Eight Myths that Convict the Innocent
Just finished reviewing Eight Myths that Convict the Innocent: False Justice by Jim and Nancy Petro (Kaplan Publishing New York 2010). Jim Petro was the Ohio Attorney-General when he became a crusader for rectifying wrongful convictions. He also fought for the more aggressive use of DNA. He and his wife, Nancy, set out to help reform the system but found that they were met with a surprising backlash, most of it steeped in falsehood. They became involved in the case of Clarence Elkins, a family man with no prior criminal record, who had been wrongfully convicted and sentenced to life in prison for rape and murder. Petro states that the case introduced him to a "national nightmare" (p.vii). Petro was the first Attorney-General in the US to intervene in an Innocence Project case. He ended up going head to head in a public debate with the elected county prosecutor over the case when the authorities refused for more than a year to recognise that DNA test results had revealed Clarence Elkins to be an innocent man.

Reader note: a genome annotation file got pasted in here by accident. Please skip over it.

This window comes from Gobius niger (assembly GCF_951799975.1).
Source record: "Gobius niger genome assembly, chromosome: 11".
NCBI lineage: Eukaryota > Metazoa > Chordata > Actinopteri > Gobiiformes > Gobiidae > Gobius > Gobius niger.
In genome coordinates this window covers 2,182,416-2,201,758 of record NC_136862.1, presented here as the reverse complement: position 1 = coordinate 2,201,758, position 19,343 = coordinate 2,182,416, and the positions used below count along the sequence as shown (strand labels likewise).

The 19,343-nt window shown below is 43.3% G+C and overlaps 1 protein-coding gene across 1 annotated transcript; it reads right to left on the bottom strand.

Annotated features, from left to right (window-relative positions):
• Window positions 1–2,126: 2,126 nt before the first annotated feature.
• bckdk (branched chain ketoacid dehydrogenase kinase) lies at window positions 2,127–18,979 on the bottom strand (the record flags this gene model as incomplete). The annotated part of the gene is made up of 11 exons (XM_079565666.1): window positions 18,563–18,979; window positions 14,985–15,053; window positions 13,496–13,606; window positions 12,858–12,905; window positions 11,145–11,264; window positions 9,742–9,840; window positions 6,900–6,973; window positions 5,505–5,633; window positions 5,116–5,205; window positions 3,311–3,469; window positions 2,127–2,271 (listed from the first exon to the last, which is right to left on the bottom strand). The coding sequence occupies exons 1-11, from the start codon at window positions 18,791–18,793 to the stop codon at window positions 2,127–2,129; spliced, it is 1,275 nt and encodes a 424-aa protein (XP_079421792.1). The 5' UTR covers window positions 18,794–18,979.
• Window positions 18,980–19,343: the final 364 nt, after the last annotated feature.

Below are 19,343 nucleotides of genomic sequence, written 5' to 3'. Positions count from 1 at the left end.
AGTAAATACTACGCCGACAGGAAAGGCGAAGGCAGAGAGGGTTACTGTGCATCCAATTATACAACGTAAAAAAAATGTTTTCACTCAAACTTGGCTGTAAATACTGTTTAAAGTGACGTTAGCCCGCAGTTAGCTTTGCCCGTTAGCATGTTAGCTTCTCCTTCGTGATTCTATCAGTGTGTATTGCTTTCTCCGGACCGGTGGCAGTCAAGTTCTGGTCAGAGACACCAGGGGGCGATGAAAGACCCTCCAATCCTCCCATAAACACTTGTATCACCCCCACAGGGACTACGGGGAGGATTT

False Justice is described as an inspiring call to action, packed with compelling recommendations from a man who was at the helm of a system that had dangerous flaws.
The book states that the eight common myths that inspire false confidence in our justice system and undermine reform are:
- Everyone in prison claims innocence;
- Our system almost never convicts an innocent person;
- Only the guilty confess;
- Wrongful convictions are caused by innocent human error;
- An eyewitness is the best testimony;
- Conviction errors get corrected on appeal;
- It dishonours the victim to question a conviction;
- If the justice system has problems, the pros will fix them.
The book has four main Parts: Failed Justice; Pursuing Truth; Doing Justice; and Dispelling Eight Myths. False Justice reveals through case example, research and opinion, why the myths listed above are "dead wrong" and destructive to finding truth and justice (p.ix). Petro states that true justice is "a search for truth" requiring constant vigilance and is ultimately the responsibility of every citizen (not just the pros!) (p.xii).
Drawing on the work of the US Innocence Project the book outlines that the common contributors to wrongful convictions are (p.115):
- false confessions;
- use of unreliable informants and snitches;
- bad lawyering;
- unreliable science;
- government misconduct; and
- mistaken eyewitness testimony.
On the issue of "bad lawyering", Petro comments (at p.121):
Bad lawyering survives even today. Among the attorneys who represented those exonerated by DNA in the past twenty years were lawyers who slept during the trial, who were disbarred shortly after defending in a death penalty case, who failed to investigate alibis, who failed to consult or call forensic experts, and who failed to even appear at hearings. These inadequacies are almost comical until you consider the consequences.